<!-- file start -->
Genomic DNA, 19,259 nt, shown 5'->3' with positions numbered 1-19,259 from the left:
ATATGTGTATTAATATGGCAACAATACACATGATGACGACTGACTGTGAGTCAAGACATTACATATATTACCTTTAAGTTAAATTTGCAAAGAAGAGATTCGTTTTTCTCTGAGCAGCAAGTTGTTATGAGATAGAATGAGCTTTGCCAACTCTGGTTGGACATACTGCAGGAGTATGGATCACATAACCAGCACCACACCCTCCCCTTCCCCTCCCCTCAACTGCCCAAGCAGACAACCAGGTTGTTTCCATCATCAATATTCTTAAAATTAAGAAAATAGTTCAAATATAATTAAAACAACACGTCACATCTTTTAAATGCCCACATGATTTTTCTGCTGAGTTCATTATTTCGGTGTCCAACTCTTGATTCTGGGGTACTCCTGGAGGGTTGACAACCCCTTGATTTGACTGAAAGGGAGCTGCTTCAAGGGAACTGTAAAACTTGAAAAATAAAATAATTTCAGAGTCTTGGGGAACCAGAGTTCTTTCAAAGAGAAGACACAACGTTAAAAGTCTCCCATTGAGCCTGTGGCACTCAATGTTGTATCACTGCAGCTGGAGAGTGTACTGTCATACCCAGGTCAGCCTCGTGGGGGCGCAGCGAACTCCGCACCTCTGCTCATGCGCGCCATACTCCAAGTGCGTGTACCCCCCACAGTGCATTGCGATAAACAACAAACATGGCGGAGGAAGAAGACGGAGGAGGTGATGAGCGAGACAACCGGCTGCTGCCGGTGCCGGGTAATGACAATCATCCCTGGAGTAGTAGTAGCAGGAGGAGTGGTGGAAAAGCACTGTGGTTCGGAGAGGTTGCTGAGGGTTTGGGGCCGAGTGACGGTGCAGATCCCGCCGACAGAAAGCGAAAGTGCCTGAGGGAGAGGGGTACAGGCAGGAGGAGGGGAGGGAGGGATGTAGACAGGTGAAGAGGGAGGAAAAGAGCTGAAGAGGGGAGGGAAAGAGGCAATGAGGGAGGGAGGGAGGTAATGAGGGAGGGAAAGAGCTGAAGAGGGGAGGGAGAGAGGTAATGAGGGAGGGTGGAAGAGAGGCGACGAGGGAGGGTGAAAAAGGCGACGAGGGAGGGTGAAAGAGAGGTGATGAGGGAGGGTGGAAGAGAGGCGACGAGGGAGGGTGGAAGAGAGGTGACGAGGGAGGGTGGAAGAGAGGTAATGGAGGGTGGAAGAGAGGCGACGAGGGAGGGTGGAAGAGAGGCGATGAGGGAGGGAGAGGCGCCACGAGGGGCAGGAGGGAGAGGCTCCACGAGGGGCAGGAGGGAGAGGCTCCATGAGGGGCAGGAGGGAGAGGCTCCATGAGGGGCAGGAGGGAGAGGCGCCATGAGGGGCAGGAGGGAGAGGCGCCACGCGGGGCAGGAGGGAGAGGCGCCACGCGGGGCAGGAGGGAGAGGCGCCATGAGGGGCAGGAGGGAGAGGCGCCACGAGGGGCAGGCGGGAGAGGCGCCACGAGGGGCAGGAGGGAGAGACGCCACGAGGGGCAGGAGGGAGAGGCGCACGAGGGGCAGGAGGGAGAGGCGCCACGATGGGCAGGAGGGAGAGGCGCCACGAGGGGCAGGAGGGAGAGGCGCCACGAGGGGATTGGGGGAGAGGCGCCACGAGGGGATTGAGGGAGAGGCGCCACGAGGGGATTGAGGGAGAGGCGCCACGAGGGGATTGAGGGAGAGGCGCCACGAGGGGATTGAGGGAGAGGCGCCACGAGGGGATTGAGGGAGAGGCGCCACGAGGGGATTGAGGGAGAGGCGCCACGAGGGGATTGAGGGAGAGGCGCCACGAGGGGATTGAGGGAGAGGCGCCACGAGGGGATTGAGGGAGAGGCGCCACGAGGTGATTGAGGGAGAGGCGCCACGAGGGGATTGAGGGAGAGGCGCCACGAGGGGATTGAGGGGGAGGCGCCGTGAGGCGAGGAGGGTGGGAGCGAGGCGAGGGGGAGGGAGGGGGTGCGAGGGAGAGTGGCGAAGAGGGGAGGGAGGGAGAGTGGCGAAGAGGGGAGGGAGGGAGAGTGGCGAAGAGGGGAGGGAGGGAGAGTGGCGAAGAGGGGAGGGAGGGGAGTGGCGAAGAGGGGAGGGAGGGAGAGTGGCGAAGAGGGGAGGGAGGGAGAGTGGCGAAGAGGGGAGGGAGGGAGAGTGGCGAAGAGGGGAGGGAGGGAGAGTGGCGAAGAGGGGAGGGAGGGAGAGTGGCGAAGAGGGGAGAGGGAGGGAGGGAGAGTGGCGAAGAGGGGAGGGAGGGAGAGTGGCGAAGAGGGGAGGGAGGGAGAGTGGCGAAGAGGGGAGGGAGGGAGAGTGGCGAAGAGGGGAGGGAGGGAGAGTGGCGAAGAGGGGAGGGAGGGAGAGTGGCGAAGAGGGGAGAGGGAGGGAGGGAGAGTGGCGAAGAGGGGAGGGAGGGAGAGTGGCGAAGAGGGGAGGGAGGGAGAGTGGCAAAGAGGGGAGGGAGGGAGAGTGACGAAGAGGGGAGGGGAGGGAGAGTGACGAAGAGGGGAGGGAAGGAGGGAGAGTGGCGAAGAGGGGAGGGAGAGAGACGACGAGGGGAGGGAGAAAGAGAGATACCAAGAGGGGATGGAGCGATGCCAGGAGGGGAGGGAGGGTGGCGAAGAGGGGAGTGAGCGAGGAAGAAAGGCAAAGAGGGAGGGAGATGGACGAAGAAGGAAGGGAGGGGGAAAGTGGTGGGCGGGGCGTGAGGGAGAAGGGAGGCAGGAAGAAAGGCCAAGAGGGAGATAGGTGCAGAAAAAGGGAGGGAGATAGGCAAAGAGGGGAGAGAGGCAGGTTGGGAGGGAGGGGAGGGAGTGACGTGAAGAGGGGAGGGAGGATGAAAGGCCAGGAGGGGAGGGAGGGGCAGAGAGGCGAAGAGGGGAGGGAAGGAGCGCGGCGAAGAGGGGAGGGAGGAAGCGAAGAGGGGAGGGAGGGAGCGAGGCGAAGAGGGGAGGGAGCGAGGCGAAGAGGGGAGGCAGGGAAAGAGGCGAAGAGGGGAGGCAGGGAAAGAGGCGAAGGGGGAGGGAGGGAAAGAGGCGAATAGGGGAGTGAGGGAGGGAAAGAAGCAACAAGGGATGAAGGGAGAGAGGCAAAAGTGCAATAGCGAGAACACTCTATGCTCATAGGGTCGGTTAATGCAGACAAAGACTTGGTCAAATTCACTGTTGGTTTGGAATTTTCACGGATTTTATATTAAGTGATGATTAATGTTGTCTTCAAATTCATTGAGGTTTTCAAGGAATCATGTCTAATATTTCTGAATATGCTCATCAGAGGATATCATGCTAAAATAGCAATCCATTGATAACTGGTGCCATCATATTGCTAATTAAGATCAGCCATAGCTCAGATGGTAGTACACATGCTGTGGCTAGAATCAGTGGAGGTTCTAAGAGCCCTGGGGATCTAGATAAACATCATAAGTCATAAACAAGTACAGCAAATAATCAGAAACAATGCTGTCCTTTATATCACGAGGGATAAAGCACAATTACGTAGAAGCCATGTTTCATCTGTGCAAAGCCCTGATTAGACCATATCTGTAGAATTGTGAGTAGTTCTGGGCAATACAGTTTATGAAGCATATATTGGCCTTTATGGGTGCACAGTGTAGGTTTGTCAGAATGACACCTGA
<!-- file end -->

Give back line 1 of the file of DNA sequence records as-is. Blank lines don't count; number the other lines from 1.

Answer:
Genomic DNA, 19,259 nt, shown 5'->3' with positions numbered 1-19,259 from the left: